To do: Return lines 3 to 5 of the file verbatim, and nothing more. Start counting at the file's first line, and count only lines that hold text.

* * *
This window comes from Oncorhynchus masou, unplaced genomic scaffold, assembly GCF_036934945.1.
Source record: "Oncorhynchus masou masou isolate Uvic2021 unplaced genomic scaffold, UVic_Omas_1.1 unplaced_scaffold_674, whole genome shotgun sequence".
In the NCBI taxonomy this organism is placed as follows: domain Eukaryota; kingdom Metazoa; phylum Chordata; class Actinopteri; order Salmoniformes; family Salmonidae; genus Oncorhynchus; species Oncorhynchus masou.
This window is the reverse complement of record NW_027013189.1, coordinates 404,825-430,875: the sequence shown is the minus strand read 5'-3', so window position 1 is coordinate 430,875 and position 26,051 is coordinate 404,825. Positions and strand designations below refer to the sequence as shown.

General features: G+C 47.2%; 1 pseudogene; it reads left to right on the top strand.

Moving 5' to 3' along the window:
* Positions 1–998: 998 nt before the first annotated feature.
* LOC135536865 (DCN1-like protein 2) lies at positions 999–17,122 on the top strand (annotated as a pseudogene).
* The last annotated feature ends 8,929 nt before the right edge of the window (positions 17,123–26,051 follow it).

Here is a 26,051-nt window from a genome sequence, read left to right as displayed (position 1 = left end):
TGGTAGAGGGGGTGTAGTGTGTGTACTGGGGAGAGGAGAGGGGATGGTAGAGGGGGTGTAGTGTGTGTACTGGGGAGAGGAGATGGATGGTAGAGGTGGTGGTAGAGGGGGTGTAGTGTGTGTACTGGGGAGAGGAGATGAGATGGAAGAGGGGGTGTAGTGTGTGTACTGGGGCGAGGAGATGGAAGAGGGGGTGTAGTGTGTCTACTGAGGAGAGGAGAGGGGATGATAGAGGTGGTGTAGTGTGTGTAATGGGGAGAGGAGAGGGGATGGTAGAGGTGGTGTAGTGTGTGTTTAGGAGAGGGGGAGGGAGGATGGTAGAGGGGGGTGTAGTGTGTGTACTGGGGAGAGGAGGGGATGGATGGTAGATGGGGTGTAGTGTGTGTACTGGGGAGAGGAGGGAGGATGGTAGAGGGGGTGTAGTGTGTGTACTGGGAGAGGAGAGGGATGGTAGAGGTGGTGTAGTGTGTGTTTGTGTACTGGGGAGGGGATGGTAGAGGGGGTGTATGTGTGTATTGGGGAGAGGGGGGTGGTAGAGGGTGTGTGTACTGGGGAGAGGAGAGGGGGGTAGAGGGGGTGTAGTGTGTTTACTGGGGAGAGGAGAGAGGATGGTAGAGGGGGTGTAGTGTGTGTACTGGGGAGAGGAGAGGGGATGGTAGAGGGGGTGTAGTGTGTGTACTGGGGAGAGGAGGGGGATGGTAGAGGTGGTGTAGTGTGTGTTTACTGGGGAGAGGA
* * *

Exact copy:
In the NCBI taxonomy this organism is placed as follows: domain Eukaryota; kingdom Metazoa; phylum Chordata; class Actinopteri; order Salmoniformes; family Salmonidae; genus Oncorhynchus; species Oncorhynchus masou.
This window is the reverse complement of record NW_027013189.1, coordinates 404,825-430,875: the sequence shown is the minus strand read 5'-3', so window position 1 is coordinate 430,875 and position 26,051 is coordinate 404,825. Positions and strand designations below refer to the sequence as shown.

General features: G+C 47.2%; 1 pseudogene; it reads left to right on the top strand.